On January 16th, 2013, a 65-year-old woman was roughed up and robbed during a home invasion in Anchorage's Airport Heights neighborhood early in the evening. What heightens concern is that several strong-arm robberies have occurred at nearby fast-food restaurants, triggering speculation that the same perp may have been responsible for this one.
The unidentified victim who lives in the 2700 block of East 17th Avenue says she answered the door after someone knocked, and the next thing she remembers, she woke up on the floor covered in blood, after which she called police around 6 P.M. It appears that only the woman's purse was rifled through, and a small amount of cash and a credit card are missing. The woman lost a considerable amount of blood and was treated at a local hospital, but was not critically injured. No description of the perp is available at this time.
Since this type of crime is uncommon in the Airport Heights neighborhood, it is possible that the perp scouted the home, saw that only an elderly lady lived there, and decided she'd be an ideal victim. Although police have not yet declared any official suspects, the Anchorage Daily News (metered pay wall) refers to the arrest of Alejandro Aulman, 25, who police say shot a woman in the hand while robbing her of her purse at about 4:30 p.m. the same day in the area of 10th Avenue and Latouche Street in Fairview. Aulman was arrested at about 6 P.M. This implies that police are considering the possibility that Aulman was also responsible for this robbery. The Alaska Court System database indicates that Aulman has an arrest record for various felonies and misdemeanors, to include burglary in 2007 and armed robbery in 2008.
The bottom line -- it is best to avoid answering your door for strangers without advance verification if at all possible, and not just late at night. If you must answer your door, a person posting a comment to this home invasion story on KSL Channel 5 in Salt Lake provided a valuable tip which he says deterred a possible invasion of his own home. According to the comment, since deleted, the man answered the door and was confronted by a 30-year-old who mentioned the homeowner's son's name and implied he was looking for him. However, when the 30-year-old saw the butt of a handgun in the homeowner's waist, he suddenly decided he was at the wrong house and made a quick exit. One would not even need to use a real gun for this purpose.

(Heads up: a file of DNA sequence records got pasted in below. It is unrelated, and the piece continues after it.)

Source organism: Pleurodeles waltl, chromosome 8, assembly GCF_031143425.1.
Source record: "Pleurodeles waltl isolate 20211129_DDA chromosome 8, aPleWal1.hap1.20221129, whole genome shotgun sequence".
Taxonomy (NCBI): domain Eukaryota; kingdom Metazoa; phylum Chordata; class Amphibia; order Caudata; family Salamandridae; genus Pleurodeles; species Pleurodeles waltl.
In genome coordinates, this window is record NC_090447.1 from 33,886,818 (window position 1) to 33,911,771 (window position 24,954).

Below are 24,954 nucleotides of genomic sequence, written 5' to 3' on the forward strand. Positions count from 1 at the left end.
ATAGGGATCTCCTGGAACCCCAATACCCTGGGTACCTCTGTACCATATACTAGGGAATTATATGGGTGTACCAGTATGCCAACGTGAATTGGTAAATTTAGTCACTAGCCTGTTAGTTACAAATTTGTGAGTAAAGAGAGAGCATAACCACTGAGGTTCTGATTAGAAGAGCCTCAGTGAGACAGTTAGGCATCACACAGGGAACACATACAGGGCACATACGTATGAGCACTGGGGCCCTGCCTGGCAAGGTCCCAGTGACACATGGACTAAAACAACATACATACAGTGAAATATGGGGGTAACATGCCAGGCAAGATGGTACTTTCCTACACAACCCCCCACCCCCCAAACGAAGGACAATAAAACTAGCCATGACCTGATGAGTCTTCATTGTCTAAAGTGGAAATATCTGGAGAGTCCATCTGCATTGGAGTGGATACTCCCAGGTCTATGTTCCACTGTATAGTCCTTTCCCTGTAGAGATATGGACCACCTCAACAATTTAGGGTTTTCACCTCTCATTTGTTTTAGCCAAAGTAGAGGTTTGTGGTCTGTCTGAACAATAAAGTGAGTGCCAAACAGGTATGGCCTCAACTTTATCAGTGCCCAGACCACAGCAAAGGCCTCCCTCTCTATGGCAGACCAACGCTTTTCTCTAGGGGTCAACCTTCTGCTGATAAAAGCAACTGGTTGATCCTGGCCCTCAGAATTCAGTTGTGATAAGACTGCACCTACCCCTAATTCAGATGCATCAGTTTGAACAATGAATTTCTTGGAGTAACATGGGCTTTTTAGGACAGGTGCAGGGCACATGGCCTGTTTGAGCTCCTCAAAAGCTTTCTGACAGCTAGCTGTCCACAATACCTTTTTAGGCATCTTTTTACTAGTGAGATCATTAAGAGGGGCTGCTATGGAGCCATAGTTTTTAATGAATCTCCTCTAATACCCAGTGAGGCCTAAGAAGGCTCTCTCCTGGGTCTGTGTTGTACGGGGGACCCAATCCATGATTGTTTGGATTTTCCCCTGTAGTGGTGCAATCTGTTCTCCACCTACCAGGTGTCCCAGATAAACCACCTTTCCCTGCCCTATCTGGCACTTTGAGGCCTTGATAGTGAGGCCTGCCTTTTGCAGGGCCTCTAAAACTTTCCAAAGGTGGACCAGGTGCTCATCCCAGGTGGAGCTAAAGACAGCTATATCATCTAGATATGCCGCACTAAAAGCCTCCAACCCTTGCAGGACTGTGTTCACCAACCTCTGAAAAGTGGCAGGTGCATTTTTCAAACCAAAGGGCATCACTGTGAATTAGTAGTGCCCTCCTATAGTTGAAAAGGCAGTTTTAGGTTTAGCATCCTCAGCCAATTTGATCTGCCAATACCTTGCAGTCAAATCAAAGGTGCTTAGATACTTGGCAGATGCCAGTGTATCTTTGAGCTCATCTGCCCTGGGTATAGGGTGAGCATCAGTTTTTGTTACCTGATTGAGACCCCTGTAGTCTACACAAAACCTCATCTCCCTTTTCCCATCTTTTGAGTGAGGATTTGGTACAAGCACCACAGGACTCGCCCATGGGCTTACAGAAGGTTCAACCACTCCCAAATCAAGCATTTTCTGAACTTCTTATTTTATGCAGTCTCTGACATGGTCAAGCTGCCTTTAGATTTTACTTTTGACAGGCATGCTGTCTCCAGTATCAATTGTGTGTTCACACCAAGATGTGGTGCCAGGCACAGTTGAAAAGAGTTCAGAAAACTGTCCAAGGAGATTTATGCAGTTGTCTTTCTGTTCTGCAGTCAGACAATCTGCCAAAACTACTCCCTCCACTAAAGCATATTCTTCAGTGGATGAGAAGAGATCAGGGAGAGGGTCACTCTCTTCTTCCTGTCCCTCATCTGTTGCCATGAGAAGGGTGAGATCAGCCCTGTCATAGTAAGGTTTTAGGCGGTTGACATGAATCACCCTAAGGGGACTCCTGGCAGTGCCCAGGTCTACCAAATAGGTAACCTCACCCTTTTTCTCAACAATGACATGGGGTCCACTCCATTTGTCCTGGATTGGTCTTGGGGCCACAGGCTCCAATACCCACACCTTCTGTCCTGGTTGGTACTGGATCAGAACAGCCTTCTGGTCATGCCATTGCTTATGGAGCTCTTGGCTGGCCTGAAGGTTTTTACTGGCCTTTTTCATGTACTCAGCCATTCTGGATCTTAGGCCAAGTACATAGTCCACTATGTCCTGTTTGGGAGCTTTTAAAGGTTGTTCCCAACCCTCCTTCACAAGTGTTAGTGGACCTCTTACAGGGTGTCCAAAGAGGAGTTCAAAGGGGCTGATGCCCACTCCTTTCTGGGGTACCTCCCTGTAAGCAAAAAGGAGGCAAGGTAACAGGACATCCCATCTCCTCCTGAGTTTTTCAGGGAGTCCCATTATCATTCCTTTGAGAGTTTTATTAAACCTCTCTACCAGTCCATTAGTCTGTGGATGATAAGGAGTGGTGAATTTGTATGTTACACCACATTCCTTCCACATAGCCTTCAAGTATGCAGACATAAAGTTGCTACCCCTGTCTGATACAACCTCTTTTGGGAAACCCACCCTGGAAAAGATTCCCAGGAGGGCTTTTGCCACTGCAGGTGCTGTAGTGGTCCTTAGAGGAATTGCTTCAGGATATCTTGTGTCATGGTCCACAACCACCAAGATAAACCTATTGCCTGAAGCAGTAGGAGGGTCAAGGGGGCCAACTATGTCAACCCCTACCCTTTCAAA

Retired FBI agent Clint Van Zandt provides 10 rules for deterring and surviving home invasions:
1. Lock all the doors in your residence, including keeping your garage door down and locked.
2. Use motion detector lights around your home to deny anyone the ability to roam your lot undetected.
3. Install a home alarm system and be sure to activate it when appropriate. Consider a system that alerts you to a vehicle entering your property such as can be found at www.dingdong.com, or a Blackberry or iPhone application that can call for assistance such as can be found at www.silentbodguard.com.
4. Do not open your door to anyone you do not know and use a peep hole in your front door to determine who is on the other side.
5. Have a family home invasion plan, like your fire escape plan, that tells every family member what to do in case of the unthinkable.
1. Don’t panic and keep your wits about you. You and your family’s survival depends on it!
2. Insure that every member of your family knows to escape and call police at the first opportunity they have and never let an assailant take you to a second location where you will almost surely be assaulted or worse.
3. If trapped in your home, hopefully you have a safe room, like a well-built closet with a lock on the inside of the door and remember to take your phone with you to call 911. You can also set off your home security and/or car alarm to alert neighbors of your plight.
4. If you must fight for your life, hit the intruder fast, hard and as many times as you can, using anything you can find as a weapon.
5. Lastly, remember nothing you own, possess or have access to is more important than the lives of your family members and yourself.